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September is National Preparedness Month

- September 18, 2017 by Stacey DeVries (View all posts by Stacey)

Natural disasters are front page news, from Hurricanes Harvey and Irma on the East Coast to raging wildfires in the West. ICW Group encourages its insureds to be prepared when violent weather breaks. Several other organizations also offer valuable resources for emergency preparedness. Those other organizations are:

Ready.gov

National Oceanic and Atmospheric Administration (NOAA)

Centers for Disease Control and Prevention

National Safety Council

Emergency Preparedness for Business Owner

To be prepared for a disaster, business owners  should create an action plan. This includes alert systems such as employee communications, storage of important documents and contacts, shelter, first aid and utilities. They should also build an emergency supply kit that would include enough food, water and other supplies to last at least 72 hours.

Business owners should have a communication plan in place to do the following:

  • Set up a phone tree
  • Notify employees via company internet or emails
  • Set up a company call-in voice recording to notify employees of an emergency
  • Keep copies of all company records in a waterproof, fireproof container
  • Keep a second copy at an off-site location (this information can also be stored electronically)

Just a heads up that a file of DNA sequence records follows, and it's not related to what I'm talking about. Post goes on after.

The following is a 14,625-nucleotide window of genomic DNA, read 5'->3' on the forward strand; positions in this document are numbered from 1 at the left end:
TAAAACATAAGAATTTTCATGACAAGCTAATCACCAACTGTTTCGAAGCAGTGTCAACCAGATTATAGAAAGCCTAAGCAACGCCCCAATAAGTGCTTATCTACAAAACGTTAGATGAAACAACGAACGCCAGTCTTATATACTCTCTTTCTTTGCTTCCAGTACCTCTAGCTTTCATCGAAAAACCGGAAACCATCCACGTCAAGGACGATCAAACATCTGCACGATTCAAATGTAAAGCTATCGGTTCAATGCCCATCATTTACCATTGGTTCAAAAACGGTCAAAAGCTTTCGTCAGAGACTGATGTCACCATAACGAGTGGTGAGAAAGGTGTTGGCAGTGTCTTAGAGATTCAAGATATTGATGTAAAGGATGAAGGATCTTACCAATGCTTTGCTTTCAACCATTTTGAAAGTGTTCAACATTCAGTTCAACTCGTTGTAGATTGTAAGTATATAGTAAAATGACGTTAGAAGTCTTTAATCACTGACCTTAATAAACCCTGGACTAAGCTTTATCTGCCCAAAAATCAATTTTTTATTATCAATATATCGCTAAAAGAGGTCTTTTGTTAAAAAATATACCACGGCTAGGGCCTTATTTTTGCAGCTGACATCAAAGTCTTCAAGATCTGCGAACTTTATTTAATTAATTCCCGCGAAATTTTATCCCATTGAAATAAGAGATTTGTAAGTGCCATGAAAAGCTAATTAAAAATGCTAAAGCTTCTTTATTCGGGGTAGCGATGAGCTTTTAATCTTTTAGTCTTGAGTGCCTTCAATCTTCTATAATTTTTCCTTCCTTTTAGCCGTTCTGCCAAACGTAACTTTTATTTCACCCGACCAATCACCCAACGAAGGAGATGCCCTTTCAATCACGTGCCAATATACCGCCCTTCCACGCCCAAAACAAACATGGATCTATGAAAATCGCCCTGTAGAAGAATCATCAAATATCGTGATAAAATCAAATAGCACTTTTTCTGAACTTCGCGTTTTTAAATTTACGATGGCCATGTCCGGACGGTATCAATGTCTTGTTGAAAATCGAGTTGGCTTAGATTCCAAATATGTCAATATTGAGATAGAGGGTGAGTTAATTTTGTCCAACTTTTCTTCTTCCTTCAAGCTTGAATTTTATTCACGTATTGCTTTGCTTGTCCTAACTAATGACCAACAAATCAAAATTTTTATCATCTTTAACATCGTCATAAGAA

Examples of important information include:

  • Employee records
  • Site or building plans
  • Insurance documents
  • Bank account information
  • Computer backups or other pertinent information
  • Equipment for personnel

Prior to a disaster, employers should:

  • Review the action plan with workers
  • Review insurance coverages
  • Discuss and create a business continuity plan for after the disaster and assign specific actions

After a disaster, employers should:

  • Not return to their place of business until authorities inform them it is safe to do so
  • Contact their insurance agent with a list of everything that was damaged including the value of the items lost and ask their agent about coverage for the immediate needs of the business (this includes pumping out water and covering doors, windows and other openings)
  • Enact their business continuity plan
  • Implement employee communications as to the status of the business and when employees can return to work
  • Set up temporary computer network
  • Call their contacts (utility company, banks, etc) to get the business up and running
  • Update clients as to the status of the business whether by email, letter or phone
  • Obtain estimated including timelines on repairs
  • Obtain longer-term temporary work location if necessary
 

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